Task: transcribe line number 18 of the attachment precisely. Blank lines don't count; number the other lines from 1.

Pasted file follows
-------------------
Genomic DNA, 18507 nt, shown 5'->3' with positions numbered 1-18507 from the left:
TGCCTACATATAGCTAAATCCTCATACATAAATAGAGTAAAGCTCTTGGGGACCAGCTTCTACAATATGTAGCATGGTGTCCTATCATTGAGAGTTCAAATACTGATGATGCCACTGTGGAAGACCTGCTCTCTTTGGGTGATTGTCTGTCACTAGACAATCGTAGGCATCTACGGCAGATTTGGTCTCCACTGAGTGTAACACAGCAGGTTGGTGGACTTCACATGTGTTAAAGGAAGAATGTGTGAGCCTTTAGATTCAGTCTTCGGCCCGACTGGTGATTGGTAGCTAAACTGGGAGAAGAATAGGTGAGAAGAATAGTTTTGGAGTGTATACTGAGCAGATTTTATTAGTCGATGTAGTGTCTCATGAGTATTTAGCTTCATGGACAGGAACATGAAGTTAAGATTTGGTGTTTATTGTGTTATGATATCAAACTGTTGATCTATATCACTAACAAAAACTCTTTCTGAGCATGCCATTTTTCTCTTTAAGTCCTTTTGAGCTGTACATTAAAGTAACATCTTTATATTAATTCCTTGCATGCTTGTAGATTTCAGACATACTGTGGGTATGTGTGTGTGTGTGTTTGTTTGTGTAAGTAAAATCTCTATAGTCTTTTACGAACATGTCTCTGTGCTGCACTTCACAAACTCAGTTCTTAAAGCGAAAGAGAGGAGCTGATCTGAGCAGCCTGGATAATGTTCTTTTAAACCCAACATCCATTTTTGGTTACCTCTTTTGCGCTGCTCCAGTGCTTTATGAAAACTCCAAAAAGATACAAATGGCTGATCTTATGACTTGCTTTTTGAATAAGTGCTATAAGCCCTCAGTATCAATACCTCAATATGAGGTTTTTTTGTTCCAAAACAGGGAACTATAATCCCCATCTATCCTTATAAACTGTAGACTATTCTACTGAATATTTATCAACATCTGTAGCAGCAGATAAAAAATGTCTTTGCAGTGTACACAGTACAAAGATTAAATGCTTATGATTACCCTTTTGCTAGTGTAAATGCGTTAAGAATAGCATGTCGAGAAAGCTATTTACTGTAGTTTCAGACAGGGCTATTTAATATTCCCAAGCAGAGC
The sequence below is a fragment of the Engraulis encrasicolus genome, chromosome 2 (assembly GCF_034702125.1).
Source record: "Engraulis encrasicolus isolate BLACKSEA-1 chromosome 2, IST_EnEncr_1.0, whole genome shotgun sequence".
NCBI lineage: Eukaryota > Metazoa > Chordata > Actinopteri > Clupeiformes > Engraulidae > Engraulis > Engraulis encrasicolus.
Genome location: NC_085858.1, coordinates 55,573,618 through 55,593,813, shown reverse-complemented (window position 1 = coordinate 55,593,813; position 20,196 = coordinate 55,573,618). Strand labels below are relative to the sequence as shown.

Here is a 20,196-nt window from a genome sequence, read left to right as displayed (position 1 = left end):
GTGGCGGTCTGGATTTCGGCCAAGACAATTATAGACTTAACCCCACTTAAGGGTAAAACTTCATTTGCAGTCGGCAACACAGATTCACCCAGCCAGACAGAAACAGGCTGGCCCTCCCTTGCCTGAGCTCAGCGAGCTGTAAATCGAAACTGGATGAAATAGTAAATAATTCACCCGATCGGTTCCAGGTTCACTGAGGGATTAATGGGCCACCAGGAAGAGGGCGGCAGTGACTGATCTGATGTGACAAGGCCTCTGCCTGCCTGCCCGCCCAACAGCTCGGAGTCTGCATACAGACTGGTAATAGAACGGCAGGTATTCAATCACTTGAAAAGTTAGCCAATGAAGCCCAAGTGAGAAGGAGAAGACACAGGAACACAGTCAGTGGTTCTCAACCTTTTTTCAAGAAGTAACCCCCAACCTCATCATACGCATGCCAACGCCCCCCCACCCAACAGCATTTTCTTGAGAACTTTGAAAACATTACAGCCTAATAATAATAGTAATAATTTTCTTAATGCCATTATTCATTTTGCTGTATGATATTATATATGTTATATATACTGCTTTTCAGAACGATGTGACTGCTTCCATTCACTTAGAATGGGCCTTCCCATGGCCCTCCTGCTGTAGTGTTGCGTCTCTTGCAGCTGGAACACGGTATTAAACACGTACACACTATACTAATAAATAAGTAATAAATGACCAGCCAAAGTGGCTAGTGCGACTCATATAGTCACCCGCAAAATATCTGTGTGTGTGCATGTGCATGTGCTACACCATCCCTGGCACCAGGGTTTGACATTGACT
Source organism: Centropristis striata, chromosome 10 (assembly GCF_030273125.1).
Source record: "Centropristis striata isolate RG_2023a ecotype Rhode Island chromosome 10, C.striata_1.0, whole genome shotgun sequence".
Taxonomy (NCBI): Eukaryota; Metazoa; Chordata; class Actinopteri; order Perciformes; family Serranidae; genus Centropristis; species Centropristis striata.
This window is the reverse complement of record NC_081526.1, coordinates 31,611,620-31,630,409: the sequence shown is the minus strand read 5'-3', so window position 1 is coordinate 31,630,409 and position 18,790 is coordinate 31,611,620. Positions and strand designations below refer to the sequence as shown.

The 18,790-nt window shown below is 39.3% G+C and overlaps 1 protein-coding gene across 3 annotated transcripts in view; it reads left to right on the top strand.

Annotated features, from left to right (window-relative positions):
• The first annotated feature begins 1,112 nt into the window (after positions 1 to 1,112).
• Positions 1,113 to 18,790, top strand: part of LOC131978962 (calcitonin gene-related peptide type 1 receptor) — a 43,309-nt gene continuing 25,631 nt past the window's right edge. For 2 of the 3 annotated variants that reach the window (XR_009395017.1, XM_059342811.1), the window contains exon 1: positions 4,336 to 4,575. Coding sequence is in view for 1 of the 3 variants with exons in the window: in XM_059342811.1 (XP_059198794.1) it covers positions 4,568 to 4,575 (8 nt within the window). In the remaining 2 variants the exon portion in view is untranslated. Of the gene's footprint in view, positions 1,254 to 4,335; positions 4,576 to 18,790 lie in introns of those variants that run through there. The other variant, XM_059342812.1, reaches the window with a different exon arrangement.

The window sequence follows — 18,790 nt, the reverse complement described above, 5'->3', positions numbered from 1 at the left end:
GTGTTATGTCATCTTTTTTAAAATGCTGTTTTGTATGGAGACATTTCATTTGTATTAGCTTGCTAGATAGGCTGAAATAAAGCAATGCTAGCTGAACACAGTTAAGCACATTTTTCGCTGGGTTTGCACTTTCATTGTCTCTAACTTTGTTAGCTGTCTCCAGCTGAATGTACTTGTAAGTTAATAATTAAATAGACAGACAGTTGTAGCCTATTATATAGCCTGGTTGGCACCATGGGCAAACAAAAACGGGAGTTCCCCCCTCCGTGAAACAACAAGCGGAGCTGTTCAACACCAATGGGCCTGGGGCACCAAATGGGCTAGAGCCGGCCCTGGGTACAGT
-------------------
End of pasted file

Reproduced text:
GTGTTATGTCATCTTTTTTAAAATGCTGTTTTGTATGGAGACATTTCATTTGTATTAGCTTGCTAGATAGGCTGAAATAAAGCAATGCTAGCTGAACACAGTTAAGCACATTTTTCGCTGGGTTTGCACTTTCATTGTCTCTAACTTTGTTAGCTGTCTCCAGCTGAATGTACTTGTAAGTTAATAATTAAATAGACAGACAGTTGTAGCCTATTATATAGCCTGGTTGGCACCATGGGCAAACAAAAACGGGAGTTCCCCCCTCCGTGAAACAACAAGCGGAGCTGTTCAACACCAATGGGCCTGGGGCACCAAATGGGCTAGAGCCGGCCCTGGGTACAGT